The explanatory role of spontaneously generated analogies in reasoning about physiological concepts

David R. Kaufman, Vimla L. Patel, Sheldon A. Magder

Research output: Contribution to journalArticle

26 Scopus citations

Abstract

Analogical reasoning is increasingly recognized as an important instrument for promoting conceptual change in science learning. This study characterized students’ and physicians’ spontaneous use of analogies in reasoning about concepts related to the mechanical properties of cardiovascular physiology. The analogies were made in response to questions at different levels of abstraction from basic physiology to clinical problems. The results indicate that analogies generated by subjects facilitated explanations in a number of ways. These include creating coherent representations in novel situations, bridging gaps in understanding, and triggering associations which result in modified explanations. Subjects at different levels of expertise used analogies differently. The more expert subjects used analogies to facilitate articulation and communication; that is, to illustrate and expand on their explanations. Novices and advanced medical students used more between-domain analogies to explain all categories of questions. This is less evident in physicians’ responses to pathophysiological and clinical problems. The paper discusses ways in which analogies can be used productively, and identifies factors that can lead to a counter-productive use of analogies resulting in misconceptions and erroneous explanations.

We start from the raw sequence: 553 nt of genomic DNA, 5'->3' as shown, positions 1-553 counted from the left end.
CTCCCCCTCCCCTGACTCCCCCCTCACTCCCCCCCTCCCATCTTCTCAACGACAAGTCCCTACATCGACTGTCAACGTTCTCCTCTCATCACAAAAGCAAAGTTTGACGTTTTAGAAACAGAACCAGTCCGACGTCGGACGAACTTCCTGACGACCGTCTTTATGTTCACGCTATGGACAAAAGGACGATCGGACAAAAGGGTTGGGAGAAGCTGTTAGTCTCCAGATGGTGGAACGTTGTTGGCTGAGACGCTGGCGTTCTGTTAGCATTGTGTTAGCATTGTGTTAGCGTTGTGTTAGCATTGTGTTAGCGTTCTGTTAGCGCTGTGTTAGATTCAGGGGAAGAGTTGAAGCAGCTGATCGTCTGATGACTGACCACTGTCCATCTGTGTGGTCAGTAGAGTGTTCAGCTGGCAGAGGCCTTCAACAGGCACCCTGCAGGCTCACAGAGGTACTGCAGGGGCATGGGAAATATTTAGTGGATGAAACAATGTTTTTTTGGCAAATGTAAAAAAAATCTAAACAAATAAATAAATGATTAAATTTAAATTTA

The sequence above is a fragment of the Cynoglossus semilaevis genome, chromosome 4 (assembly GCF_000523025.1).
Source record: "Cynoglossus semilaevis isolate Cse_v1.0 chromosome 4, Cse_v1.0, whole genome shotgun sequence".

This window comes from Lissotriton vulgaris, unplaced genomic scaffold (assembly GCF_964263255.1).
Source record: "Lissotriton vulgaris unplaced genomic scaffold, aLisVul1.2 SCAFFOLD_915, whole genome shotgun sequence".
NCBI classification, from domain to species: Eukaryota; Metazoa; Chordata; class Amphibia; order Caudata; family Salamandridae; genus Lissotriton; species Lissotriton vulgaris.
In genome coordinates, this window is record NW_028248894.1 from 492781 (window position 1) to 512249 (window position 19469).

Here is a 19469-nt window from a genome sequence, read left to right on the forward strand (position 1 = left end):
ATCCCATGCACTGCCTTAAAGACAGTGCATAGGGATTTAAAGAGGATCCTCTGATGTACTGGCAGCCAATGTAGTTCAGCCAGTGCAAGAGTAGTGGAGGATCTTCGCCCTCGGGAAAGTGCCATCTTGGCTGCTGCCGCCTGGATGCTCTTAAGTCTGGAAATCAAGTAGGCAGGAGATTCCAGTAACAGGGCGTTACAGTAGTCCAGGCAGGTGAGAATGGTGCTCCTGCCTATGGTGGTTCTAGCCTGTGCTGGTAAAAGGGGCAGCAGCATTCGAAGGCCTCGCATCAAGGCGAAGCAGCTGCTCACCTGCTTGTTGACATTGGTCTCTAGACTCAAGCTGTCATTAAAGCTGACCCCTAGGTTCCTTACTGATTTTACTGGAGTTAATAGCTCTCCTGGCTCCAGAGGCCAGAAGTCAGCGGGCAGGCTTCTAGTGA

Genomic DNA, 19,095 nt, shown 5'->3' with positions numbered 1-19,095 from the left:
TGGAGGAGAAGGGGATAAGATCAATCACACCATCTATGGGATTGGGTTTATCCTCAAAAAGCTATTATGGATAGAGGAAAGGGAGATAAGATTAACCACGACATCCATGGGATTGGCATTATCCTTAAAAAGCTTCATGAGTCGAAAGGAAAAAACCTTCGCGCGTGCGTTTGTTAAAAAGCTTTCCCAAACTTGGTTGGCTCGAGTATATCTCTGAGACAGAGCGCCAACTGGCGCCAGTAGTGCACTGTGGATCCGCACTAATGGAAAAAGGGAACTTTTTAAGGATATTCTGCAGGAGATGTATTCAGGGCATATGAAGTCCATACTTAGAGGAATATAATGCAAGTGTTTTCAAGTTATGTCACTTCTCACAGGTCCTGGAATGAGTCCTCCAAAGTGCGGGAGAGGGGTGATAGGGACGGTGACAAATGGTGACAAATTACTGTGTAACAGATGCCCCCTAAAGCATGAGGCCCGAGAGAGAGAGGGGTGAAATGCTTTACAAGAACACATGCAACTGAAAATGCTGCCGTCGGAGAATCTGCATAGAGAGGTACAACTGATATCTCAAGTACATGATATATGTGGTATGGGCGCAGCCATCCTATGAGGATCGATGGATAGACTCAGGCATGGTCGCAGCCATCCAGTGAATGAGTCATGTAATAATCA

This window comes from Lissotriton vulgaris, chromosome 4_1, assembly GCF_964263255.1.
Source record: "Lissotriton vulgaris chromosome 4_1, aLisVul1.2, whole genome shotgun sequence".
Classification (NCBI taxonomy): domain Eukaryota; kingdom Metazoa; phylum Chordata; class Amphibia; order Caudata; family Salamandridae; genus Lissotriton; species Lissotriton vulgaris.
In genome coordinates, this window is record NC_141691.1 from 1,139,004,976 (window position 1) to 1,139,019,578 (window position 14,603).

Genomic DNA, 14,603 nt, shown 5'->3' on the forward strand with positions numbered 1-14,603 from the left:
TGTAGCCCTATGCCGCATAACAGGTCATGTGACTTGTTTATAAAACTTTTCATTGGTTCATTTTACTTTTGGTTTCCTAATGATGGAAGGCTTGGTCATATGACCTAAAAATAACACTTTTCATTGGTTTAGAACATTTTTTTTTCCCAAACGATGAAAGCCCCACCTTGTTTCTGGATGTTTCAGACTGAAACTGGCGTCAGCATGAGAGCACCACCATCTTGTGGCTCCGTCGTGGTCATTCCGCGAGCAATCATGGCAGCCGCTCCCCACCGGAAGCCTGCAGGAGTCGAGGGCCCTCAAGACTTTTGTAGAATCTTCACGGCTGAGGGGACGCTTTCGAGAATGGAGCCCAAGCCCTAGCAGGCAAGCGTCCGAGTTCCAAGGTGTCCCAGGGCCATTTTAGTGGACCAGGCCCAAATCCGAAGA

Original languageEnglish (US)
Pages (from-to)369-386
Number of pages18
JournalInternational Journal of Science Education
Volume18
Issue number3
DOIs
StatePublished - Jan 1 1996

ASJC Scopus subject areas

  • Education

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